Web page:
Contracting IN beats contracting out
EXPIRED: Privatized parking meters
||TDMs, from left, Michael Dolce, James Minnelli and Vinnie Orellano secure newly installed munimeter to sidewalk.
By DIANE S. WILLIAMS
The Traffic Device Maintainers of Local 1455 are giving on-street parking a major facelift by replacing single-space parking meters with solar-powered muni-meters.
"We are always ready to work with the Dept. of Transportation to complete any assignment," said Local President Mike DeMarco, whose members will install, calibrate and maintain 13,000 multi-space muni-meters citywide. The job is moving rapidly toward its completion in 2012.
"Anytime TDMs have been asked, we've always stepped up to the plate," DeMarco said. "That's why we didn't want to see this work contracted out - we knew we could get the job done for the city."
Former Deputy Mayor Stephen Goldsmith had pressed to contract out the muni-meter project, and in March the city sought an expert to look into selling or leasing public on-street parking to a private vendor, as Chicago and other cities had done with huge long-term fiscal losses. But his role in mishandling the December 2010 blizzard and the domestic violence charges against him pushed Goldsmith to an embarrassing early exit from the Bloomberg administration. "My sense is that with his departure the whole thing has been put on hold," said DC 37 Associate Director Henry Garrido.
In May DC 37 General Counsel Mary O'Connell filed an improper practice charge alleging the city must bargain over privatizing parking meter installation or maintenance. The Office of Collective Bargaining ruled that the charge was premature.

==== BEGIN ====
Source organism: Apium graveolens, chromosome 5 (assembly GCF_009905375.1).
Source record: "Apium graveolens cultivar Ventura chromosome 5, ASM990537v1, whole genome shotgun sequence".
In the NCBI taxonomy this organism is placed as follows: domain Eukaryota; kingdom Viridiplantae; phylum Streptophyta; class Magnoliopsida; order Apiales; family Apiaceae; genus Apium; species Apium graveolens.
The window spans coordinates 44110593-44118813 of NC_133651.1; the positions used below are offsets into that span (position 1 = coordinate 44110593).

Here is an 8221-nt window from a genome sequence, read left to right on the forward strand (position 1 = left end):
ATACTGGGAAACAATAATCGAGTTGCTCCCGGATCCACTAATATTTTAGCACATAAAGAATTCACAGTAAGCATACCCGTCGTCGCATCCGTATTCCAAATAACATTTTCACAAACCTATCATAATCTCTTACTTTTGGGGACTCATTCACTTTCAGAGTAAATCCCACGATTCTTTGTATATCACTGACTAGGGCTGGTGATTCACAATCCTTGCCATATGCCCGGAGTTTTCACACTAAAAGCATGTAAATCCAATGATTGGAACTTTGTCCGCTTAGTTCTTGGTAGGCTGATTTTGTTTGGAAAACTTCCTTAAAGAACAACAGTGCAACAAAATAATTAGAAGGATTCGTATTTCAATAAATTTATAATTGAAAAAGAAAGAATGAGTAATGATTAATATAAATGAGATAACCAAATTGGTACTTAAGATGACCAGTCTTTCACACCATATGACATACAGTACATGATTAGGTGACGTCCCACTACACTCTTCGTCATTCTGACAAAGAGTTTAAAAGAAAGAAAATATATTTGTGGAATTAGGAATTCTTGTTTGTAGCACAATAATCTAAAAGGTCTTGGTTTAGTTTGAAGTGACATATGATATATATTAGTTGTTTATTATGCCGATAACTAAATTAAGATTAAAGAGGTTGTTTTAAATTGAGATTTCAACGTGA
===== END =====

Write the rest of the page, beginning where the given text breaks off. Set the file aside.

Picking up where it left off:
The local convinced DOT to have TDMs handle the parking meter conversion. And by mid-September, 60 years after they first appeared, single-space parking meters in Manhattan had expired. Now the TDMs are replacing the outer boroughs' remaining 44,000 single-space meters with 6,500 muni-meters.
Local 1455 member Charlie Foranjy Jr. removes old single-space meter in a
citywide conversion to solar-powered
TDM David Roach calibrates and programs a newly installed muni-meter in downtown Brooklyn.
Local 1455 saves city money
The Local 1455 members also installed special muni-meters that charge commuter and tour buses about $20 an hour to park near Ground Zero in lower Manhattan, and they are hanging new street signs announcing the changes.
Muni-meters accept credit cards, parking cards and coins and print out dated, time-stamped receipts, which drivers place in their windshields. An expired meter or a misplaced receipt incurs a $65 fine in Manhattan, $35 elsewhere.
Last year Local 1455's City Parking Equipment Service Workers collected $400,000 a day, or $125 million, and the muni-meters are expected to rake in more. Every driver pays to park, whether they use the full allotted time or not. The lucky times have run out for motorists who used to find precious leftover minutes on street meters.
DeMarco credits good relations between labor and DOT management for keeping the project in-house. He said, "This is another example of how public employees save the city money. We protected the taxpayers by keeping private contractors out of the street parking business and proved once again that our union workforce can do the work cheaper and better than outside contractors."
— Public Employee Press, Dec. 2011-Jan. 2012